Lansing woman mass producing masks
By Shauna Stocken
Editor in Chief
Across the country, a shortage of essential supplies plague medical facilities as doctors and healthcare providers assist coronavirus patients.
Despite donations from LCC’s Health and Human Services Division, various Lansing organizations and other agencies, necessary supplies are still in high demand.
“I work for an urgent care where we do COVID (19) testing,” said Sara Hamade, 31, a Dearborn resident and a medical support specialist in Romulus. “I have to wear a mask all day; I can’t breathe.”
According to Hamade, most urgent cares, including her own, are only testing select patients for COVID-19 at this time. Public testing isn’t possible, as these facilities are not properly equipped as treatment sights.
“We have been on backorder for masks and for sanitizer, bleach, etc. for months now,” Hamade said. “It gets frustrating, but nothing we can do.”
To support their community during this time, residents across Lansing have constructed 3-D printed masks and fabric face masks to donate to healthcare workers and those in need.
“I saw that they were doing the (100) Million Mask Challenge (on social media) because there was a shortage on masks,” said Lansing resident Anne Owen, 35. “I decided I would make some masks.”
With leftover fabric from sewing socks for koalas during the Australian wildfires earlier this year, Owen was able to start aiding in the mask challenge. She has since created more than 300 masks in four sizes for medical personnel and personal use.
“I’ve been able to keep up with demand,” Owen said. “I know that in my neighborhood I’ve had two people working in small medical offices that have come, and they have gotten enough (masks) for their entire office.
“I sent two orders to Sparrow and just small medical clinics, caregivers and people who work for Shipt (delivery service). They are also out there like essential employees. Like a lot of people, they need these right now and they just don’t have them.”
Hamade, who is required to wear her N95 mask during her entire shift, explained that there is a right way and a wrong way to wear a mask.
“I think masks can be dangerous if people don’t change or keep it clean,” Hamade said. “There can be a lot of cross-contamination going on if they are touching things, then adjusting their mask by touching their face with their dirty hands.”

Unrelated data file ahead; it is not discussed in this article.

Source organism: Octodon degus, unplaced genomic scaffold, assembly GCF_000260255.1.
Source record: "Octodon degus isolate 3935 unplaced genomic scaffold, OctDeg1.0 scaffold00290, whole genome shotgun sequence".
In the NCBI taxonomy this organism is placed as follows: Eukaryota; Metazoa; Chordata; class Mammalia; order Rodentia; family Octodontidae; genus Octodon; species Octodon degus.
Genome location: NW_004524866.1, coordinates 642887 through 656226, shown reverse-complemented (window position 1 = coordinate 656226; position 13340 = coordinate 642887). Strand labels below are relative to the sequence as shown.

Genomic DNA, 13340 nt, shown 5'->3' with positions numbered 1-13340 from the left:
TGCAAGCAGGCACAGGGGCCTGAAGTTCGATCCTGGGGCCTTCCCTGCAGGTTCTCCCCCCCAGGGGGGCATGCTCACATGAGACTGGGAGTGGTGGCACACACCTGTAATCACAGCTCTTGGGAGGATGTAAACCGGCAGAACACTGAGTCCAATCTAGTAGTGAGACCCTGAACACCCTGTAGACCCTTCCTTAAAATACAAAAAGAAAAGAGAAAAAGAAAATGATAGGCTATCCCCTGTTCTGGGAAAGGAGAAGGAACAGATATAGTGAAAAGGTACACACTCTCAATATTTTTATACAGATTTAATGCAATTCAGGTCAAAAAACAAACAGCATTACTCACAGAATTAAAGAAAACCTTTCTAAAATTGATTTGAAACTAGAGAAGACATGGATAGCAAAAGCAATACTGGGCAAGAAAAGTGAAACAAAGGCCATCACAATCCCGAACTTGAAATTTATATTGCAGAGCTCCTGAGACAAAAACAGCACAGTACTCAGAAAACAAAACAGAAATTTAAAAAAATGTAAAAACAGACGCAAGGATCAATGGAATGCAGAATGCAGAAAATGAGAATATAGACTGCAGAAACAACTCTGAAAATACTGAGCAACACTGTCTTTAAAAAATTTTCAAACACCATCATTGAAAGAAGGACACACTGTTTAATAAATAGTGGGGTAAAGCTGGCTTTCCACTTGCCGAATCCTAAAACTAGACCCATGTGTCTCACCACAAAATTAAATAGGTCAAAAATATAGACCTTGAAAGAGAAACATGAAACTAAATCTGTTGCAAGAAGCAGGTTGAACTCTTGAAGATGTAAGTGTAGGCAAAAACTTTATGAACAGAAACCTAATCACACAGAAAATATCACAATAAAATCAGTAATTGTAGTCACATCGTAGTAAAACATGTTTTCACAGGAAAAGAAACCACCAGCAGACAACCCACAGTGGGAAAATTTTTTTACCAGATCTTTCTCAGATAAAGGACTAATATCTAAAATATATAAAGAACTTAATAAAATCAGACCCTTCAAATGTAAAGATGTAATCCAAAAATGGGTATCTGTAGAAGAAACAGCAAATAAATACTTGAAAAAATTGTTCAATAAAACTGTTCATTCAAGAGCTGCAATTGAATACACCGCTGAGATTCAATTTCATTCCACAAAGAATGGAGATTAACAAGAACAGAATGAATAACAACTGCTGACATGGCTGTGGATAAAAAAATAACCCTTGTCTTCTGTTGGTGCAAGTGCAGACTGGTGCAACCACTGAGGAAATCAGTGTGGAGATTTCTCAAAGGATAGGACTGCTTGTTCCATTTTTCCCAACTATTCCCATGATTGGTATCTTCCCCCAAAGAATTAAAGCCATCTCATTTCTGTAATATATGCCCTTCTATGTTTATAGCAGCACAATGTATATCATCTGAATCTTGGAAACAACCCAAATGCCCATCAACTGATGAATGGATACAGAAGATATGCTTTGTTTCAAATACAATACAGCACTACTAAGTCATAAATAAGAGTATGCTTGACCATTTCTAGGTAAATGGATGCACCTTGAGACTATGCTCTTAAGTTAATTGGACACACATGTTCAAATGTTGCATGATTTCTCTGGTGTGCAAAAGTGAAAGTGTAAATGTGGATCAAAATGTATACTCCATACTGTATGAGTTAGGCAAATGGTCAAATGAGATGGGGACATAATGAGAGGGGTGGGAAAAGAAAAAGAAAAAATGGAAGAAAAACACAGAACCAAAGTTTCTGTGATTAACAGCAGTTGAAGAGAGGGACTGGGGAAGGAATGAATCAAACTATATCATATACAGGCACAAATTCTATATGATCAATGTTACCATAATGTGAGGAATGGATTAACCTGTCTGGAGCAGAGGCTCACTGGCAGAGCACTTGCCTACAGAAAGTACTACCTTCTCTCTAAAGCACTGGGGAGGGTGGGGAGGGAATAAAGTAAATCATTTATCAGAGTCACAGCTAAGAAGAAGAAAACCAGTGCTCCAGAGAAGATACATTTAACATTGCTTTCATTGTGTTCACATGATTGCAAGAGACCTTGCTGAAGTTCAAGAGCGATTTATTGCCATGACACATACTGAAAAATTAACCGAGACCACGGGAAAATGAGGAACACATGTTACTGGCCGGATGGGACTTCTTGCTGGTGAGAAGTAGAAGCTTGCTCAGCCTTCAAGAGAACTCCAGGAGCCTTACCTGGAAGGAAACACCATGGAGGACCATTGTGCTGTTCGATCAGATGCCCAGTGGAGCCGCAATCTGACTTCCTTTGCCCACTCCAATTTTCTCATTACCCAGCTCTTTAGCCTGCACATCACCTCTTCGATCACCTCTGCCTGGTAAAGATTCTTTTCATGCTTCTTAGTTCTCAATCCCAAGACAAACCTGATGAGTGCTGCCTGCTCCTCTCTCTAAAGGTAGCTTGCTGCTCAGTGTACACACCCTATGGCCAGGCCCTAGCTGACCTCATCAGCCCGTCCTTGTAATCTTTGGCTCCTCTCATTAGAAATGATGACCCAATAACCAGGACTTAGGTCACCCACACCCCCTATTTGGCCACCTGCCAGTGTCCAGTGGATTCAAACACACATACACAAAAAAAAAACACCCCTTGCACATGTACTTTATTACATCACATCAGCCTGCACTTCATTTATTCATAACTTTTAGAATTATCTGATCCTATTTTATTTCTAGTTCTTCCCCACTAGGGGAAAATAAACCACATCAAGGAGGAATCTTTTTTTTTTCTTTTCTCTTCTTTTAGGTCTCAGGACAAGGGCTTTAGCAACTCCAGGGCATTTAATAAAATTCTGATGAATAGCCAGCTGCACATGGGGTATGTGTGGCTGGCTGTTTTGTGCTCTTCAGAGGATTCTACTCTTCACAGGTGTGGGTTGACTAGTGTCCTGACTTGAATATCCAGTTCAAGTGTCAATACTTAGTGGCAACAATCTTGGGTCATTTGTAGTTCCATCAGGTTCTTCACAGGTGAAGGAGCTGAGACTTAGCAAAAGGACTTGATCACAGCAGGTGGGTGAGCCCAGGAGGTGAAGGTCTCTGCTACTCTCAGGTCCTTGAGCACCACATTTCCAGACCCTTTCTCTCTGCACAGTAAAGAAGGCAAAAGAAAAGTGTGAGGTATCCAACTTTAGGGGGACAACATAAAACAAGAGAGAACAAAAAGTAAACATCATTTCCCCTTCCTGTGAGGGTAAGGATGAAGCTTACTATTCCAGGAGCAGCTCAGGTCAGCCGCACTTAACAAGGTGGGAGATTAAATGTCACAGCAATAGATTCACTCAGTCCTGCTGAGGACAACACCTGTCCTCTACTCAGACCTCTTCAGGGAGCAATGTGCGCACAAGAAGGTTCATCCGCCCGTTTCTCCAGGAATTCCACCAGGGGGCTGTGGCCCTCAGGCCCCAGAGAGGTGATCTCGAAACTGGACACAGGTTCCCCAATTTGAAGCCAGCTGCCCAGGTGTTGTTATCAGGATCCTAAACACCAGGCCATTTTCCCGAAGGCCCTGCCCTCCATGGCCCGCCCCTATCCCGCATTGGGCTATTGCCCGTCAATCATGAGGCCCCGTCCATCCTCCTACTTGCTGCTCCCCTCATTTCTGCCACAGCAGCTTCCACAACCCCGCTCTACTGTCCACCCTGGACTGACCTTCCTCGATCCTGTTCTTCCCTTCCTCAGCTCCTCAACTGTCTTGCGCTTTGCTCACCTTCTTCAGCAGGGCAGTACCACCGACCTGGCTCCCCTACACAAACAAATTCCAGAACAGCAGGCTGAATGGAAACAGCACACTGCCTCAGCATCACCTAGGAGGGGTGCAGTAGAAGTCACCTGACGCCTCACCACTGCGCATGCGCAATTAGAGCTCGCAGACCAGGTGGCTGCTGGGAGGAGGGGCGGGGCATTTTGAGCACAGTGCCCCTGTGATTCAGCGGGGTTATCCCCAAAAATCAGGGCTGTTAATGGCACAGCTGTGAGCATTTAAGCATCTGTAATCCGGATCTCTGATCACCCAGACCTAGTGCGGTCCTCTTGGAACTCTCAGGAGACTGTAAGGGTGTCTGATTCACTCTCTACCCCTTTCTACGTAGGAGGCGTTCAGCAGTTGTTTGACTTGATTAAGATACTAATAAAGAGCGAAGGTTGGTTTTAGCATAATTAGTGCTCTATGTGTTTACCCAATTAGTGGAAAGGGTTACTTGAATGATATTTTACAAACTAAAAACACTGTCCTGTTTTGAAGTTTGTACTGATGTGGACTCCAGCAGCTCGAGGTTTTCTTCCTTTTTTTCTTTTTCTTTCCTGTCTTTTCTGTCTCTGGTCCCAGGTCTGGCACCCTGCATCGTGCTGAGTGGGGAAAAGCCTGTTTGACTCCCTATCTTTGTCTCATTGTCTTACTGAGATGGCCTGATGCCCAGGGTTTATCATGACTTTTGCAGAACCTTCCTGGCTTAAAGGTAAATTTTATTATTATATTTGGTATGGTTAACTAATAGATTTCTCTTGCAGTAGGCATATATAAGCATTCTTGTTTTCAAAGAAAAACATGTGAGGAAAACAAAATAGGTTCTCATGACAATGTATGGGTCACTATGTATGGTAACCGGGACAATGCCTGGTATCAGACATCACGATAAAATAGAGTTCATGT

Hamade commented that fabric masks, such as the ones Owens is making, are great for individuals who need to buy groceries or pick up medication from the pharmacy.
“I think masks are great and definitely protect people,” Hamade said. “I’m assuming that washing them, and if they are handled properly by professionals and individuals, (they) should be OK.”
Over several weeks, Owen said she has produced masks almost daily despite a minor setback, which slowed production.
“I made about 250 (masks), then my sewing machine broke and I have to homeschool my daughter,” Owen said. “But someone brought me a new machine the other day and got me back into operation again.”
After Owen posted online that her sewing machine broke, another machine was donated by a community member and left outside her door.
“There hasn’t been any cost,” Owen said. People on the Nextdoor app. have donated, and everyone that requested a mask, in the beginning, brought something over to donate and to make more masks.”
Owen said she anticipates making masks regularly for at least the next three months.
“I am trying to encourage people to make masks for themselves,” Owen said. “I took a pattern that I found online and then I modified it. People can print it to make their own or cut out patterns to donate.”
Owen said when her fabric is pre-cut, she can produce masks more quickly: roughly 50 to 60 each day.
To get a mask or to donate elastic, polyester or spandex blend material to support Owen, a no-contact drop-off can be arranged by calling or texting (517) 894-1639.